About 50 teachers and community members attended a meeting at Bel Air High School Monday for the presentation of a financial report done by a consultant hired by the teachers union that, not surprisingly, purported to find places where the county government and the public school system could find money to fund raise for teachers. The consultant made the same presentation to the Harford County Board of Education at a meeting latter that evening.
Independent financial expert R.J. Pellicoro was hired by the local teacher' union – the Harford County Education Association, also known as the HCEA - to find where the county's money goes every year and if they, indeed, have enough to fund an increase in pay for Harford teachers.
Pellicoro, using Harford County comprehensive annual financial reports and fiscal year 2013's proposed budget as sources, said reducing the annual pay-as-you-go fund for capital projects was one way more money could become available for the Board of Education.
Dion Guthrie and Dick Slutzky, Harford County Council members, however, expressed that finding such funds wasn't as easy as Pellicoro made it seem and that money would have to come by cutting other services.
The consultant told the audience that he had done previous reports for Harford "from time to time" over the last 30 years and that he looks at economic trends, such as spending, revenue and the county's priorities in its annual budget to come up with his report.
Pellicoro noted that his report did not reflect the recently-passed bill that will shift roughly $5 million in teacher pensions costs to the county next year and closer to $10 million over the next three years.
He said the county's revenues in fiscal year 2012 will exceed its budget by $15.5 million and that this year is just another in a trend of overestimates, which have averaged to about $15.4 million per year for the last five years.
"There's nothing wrong with being a conservative forecaster," Pellicoro said of consistent overestimating, "but if quality of services is being compromised," then the budget needs to be tightened.
Pellicoro also said that Harford County reducing its tax rate twice in the past three years, both times by two percent, probably wasn't a prudent move as it reduced revenue intake and, therefore, reduces funding for education.
He went on to report that the school board's budget has increased by $3.2 million, or 2 percent between the fiscal year 2011 budget and the proposed 2013 budget. Non-education spending, he continued, increased by $32.4 million, or 14 percent.
"It's hardly an equitable basis," Pellicoro said, "to have such different increases in the two categories."
Pellicoro also pointed to the $13 million increase in pay-as-you-go funding for capital projects as a possible place to move money around for education.
"Are we going to put capital projects before people and their services?" he asked. Pellicoro called funding in that category "a little overboard in comparison to other departments."
Ryan Burbey, chair for the English department at Aberdeen Middle School and a frequent speaker during school board meetings, said that since many Harford County Public School employees live in the county, when tax rates are lowered, "you're actually cutting our revenue stream."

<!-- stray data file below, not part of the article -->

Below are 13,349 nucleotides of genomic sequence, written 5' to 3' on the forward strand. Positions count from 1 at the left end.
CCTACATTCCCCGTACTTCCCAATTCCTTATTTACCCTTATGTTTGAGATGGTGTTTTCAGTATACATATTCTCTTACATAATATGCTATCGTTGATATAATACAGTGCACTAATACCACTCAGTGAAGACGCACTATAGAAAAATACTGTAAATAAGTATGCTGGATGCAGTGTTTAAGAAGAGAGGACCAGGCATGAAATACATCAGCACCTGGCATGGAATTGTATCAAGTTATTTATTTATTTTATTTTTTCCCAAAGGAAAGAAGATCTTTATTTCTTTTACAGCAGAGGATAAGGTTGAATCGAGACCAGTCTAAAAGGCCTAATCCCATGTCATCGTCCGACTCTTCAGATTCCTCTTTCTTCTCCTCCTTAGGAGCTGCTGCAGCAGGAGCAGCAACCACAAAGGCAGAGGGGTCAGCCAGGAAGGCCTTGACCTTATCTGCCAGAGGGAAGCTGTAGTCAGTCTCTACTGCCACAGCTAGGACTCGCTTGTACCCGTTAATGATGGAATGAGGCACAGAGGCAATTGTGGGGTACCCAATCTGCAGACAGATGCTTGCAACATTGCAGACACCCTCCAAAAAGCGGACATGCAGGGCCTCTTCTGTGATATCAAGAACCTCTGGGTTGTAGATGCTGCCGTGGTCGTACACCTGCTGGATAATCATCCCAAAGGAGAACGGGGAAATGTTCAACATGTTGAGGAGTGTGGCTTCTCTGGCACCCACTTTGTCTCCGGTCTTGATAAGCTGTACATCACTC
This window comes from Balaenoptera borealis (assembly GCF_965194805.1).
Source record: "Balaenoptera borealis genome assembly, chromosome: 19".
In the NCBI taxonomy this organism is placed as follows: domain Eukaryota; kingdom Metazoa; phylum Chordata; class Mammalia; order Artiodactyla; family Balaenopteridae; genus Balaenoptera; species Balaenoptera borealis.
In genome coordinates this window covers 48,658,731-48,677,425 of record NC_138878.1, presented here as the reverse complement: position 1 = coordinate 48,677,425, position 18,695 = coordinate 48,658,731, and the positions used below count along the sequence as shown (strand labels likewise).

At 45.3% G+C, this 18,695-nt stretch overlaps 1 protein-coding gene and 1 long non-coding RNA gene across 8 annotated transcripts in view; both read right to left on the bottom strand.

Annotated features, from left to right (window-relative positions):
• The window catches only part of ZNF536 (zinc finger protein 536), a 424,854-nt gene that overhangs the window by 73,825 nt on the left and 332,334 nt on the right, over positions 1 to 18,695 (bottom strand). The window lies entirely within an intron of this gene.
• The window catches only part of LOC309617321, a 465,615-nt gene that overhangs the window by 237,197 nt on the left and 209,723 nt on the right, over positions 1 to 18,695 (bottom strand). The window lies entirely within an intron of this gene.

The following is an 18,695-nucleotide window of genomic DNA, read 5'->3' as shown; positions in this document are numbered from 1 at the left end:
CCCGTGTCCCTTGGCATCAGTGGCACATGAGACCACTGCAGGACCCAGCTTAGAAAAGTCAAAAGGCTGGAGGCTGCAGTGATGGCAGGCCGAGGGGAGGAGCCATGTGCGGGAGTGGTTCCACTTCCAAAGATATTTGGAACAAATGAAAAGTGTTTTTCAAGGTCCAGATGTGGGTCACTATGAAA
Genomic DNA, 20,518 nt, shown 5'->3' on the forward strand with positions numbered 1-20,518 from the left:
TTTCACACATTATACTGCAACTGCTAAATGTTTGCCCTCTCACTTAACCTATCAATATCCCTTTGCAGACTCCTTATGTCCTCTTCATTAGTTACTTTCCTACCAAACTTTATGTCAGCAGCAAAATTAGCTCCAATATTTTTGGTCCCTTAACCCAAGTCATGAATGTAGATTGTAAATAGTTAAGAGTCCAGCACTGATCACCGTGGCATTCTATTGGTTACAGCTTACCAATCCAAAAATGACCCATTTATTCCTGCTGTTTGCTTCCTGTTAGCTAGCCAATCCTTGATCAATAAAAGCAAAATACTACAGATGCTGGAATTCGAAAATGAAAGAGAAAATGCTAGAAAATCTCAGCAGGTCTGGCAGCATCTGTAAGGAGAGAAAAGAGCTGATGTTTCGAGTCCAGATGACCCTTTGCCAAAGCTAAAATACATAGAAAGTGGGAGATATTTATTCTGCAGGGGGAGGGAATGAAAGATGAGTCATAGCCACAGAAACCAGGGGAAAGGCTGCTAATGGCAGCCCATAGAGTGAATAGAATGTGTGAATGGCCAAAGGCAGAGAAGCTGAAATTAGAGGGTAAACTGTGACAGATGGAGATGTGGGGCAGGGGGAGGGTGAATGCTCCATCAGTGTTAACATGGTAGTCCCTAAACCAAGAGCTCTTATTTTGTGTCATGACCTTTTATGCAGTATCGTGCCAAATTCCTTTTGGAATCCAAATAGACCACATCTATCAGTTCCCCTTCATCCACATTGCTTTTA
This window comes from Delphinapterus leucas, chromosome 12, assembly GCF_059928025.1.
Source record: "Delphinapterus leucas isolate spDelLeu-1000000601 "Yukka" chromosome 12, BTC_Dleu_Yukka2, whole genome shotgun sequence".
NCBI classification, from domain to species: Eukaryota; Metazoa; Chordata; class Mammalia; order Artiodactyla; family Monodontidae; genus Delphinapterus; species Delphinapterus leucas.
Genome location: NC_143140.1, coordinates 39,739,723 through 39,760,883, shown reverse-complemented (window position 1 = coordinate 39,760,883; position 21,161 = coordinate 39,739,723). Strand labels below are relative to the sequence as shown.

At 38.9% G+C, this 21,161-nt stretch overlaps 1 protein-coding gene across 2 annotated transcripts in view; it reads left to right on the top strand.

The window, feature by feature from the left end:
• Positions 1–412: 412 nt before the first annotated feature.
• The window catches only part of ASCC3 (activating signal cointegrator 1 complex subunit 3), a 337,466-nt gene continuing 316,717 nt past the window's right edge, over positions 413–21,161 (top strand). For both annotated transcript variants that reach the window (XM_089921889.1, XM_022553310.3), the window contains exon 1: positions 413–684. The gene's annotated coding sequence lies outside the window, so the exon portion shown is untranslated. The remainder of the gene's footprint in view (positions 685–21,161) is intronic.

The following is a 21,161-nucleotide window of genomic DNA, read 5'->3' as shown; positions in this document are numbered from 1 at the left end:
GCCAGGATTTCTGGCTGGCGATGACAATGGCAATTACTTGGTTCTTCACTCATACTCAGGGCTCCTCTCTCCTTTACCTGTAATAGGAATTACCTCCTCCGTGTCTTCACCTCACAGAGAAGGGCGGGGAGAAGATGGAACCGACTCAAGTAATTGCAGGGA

"Moderation is so important," Pellicoro added. "This flood's going to get us if we don't stop this [financial] erosion."
Guthrie asked fellow councilman Slutzky, who represents the school board, to explain to the audience that the council's budget process, as Pellicoro's report made it look "like there's some things we can do with the money" that he said they couldn't.
Slutzky explained that any money that would go toward raises that council would "have to find that money in the existing budget."
To fund the $15.5 million increase, the school board and the superintendent requested last year, he continued, the county would have to reduce services elsewhere by that amount.
Slutzky gave the example of Baltimore County Public Schools, which did provide a raise, he said, but 200 teachers lost their jobs.
Harford County hasn't "taken one job or asked for furloughs," he said. "It's not as easy or direct as sometimes it appears to be."
Later that evening at the regularly scheduled school board meeting, Pellicoro gave the same presentation to a hesitant board.
"How in the world can this Board of Education use [this report] in a practical way?" board president Leonard Wheeler asked. He added that the board can't increase revenue and has no taxing authority.
While the board doesn't have that capability, Pellicoro said, it can "put pressure" onto the county to provide more funding. He added that he has seen other counties, though he did not specify which, put pressure on their county executives to make budgetary changes and it worked in their favor.
Vice President Rick Grambo asked if there was a correlation between high tax rates and the performance of schools, referring to Pellicoro's comments about Harford lowering its tax rate.
His reasoning was that Baltimore City has two times the tax rate of Harford and has many schools with poor performance.
"It doesn't seem prudent in a downturn," Pellicoro responded, "to also reduce the tax rate" when revenue is already down.
Grambo asked if the county should borrow more money in bonds in order to reduce the pay-as-you-go fund.
How are we to "help out the situation" in five to 10 years, he asked, if the county is paying more debt service because of bonds for capital projects.
The consultant said with interest rates so low, entities are "not saving as much" as they used to.
"It's a prudent practice if you can address your operating needs," he added.